I reviewed Amy Carmichael's Things As They Are not too long ago. Lotus Buds is another of hers that I hadn't read, although much of it seems very familiar to me. I think some of the biographical material about Amy Carmichael in other books (like A Chance to Die: my favorite!) is taken from here. She says right at the beginning that this "book has been written for lovers of children." I am, and I'm loving the little written sketches of the "babies." The pictures and stories of how they got those photographs are fun, too. I haven't finished reading yet, though, and it's going rather slowly for me. However, this is a book that I can pick up and read a bit with pleasure, then put it down for a while and not lose where I was in it. The chapters are short and give me something to think about and to love in each one.

The writing is beautiful and poetic. I wish I could tell about my own children like this, with such detail, charm and insight. I think I'll just give you the first short chapter, as a sample of what it's like:
NEAR an ancient temple in Southern India is a large calm, beautiful pool, enclosed by stone walls, broken here and there by wide spaces fitted with steps leading down to the water's edge; and almost within reach of the hand of one standing on the lowest step are pink Lotus lilies floating serenely on the quiet water or standing up from it in a certain proud loveliness all their own.

We were travelling to the neighbouring town when we came upon this pool. We could not pass it with only a glance, so we stopped our bullock-carts and unpacked ourselves—we were four or five to a cart—and we climbed down the broken, time-worn steps and gazed and gazed till the beauty entered into us.

Who can describe that harmony of colour, a Lotus-pool in blossom in clear shining after rain! The grey old walls, the brown water, the dark green of the Lotus leaves, the delicate pink of the flowers; overhead, infinite crystalline blue; and beyond the old walls, palms.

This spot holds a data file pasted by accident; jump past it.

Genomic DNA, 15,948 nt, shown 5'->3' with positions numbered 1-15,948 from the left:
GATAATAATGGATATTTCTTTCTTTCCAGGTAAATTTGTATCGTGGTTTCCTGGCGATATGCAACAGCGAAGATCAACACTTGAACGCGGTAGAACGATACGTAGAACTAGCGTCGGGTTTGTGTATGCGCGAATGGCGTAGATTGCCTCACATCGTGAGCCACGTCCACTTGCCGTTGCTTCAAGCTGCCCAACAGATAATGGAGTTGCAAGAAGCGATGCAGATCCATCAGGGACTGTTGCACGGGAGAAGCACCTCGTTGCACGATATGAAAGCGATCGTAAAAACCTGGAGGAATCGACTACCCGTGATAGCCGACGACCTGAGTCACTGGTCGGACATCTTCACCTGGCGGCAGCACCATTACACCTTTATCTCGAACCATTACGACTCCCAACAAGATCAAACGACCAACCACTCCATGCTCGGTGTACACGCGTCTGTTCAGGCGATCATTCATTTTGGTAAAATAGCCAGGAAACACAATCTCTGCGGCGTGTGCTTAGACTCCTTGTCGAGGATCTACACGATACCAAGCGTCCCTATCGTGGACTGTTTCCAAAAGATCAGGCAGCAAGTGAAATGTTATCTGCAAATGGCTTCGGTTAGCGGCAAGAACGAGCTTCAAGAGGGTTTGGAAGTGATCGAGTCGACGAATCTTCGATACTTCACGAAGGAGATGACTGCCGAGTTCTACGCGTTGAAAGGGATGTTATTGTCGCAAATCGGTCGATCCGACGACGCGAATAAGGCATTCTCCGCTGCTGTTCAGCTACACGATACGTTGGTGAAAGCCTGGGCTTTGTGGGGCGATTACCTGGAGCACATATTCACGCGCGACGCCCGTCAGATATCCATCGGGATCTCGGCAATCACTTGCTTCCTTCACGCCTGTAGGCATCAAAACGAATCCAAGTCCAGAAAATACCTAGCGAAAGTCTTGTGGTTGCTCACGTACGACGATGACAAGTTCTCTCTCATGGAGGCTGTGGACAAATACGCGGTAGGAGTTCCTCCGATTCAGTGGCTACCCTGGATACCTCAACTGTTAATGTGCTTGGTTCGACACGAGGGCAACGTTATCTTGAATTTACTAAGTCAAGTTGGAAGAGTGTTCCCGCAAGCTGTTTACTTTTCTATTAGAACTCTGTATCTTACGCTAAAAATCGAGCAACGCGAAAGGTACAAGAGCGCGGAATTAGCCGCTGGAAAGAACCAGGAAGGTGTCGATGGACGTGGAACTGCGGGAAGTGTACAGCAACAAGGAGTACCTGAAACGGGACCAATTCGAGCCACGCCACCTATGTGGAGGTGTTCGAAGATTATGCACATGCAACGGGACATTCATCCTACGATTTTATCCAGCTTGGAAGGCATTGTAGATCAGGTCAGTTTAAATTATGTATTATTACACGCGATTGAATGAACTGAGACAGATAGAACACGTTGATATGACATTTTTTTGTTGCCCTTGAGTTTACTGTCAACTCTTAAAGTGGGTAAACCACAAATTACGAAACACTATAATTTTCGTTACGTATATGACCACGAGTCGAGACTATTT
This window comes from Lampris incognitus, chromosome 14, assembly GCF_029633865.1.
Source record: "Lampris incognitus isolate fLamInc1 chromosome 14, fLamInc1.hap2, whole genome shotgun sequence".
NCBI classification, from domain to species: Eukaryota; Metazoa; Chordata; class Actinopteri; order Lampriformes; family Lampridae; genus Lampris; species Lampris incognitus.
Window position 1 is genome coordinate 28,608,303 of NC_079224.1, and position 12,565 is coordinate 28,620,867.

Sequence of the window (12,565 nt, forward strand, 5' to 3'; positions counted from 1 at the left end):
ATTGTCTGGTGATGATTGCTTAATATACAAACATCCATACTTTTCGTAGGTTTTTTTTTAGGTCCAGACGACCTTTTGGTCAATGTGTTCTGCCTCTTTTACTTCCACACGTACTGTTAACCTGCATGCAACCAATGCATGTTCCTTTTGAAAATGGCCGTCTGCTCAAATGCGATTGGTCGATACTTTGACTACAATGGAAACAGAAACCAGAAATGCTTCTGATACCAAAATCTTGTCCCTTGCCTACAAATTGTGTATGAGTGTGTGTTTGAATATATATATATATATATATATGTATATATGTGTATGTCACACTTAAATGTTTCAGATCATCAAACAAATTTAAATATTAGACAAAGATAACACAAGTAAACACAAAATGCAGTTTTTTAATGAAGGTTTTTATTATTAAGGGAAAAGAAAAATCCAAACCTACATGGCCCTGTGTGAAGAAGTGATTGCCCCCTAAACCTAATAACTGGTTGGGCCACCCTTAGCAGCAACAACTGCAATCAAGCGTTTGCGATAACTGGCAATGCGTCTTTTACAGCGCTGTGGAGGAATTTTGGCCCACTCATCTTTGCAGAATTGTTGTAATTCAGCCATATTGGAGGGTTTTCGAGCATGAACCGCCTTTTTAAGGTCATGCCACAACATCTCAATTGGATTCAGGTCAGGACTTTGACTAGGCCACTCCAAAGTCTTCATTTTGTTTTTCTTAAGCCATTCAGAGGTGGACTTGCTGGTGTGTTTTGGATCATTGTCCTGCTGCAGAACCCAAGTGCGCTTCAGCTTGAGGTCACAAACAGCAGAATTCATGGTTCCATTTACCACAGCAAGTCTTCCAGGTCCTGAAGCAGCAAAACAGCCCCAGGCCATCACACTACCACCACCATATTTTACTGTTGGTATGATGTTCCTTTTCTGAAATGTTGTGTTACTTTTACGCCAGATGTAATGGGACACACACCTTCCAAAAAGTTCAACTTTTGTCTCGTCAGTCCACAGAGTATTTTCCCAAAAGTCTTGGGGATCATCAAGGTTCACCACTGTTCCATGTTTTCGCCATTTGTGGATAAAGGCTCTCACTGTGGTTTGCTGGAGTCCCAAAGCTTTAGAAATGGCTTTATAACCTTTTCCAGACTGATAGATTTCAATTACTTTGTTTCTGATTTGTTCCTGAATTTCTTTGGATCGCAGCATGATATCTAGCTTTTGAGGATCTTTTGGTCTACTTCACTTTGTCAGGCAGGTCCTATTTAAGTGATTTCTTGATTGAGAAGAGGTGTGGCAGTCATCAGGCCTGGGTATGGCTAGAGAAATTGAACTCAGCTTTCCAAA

With us was a young Indian friend. "I will gather some of the lilies for you," he said, with the quick Indian desire to give pleasure; but some one interposed: "They must not be gathered by us. The pool belongs to the Temple."

It was as if a stone had been flung straight at a mirror. There was a sense of crash and the shattering of some bright image. The Lotus-pool was a Temple pool; its flowers are Temple flowers. The little buds that float and open on the water, lifting young innocent faces up to the light as it smiles down upon them and fills them through with almost a tremor of joyousness, these Lotus buds are sacred things—sacred to whom?

For a single moment that thought had its way, but only for a moment. It flashed and was gone, for the thought was a false thought: it could not stand against this—"All souls are Mine."

All souls are His, all flowers. An alien power has possessed them, counted them his for so many generations, that we have almost acquiesced in the shameful confiscation. But neither souls nor flowers are his who did not make them. They were never truly his. They belong to the Lord of all the earth, the Creator, the Redeemer. The little Lotus buds are His—His and not another's. The children of the temples of South India are His—His and not another's.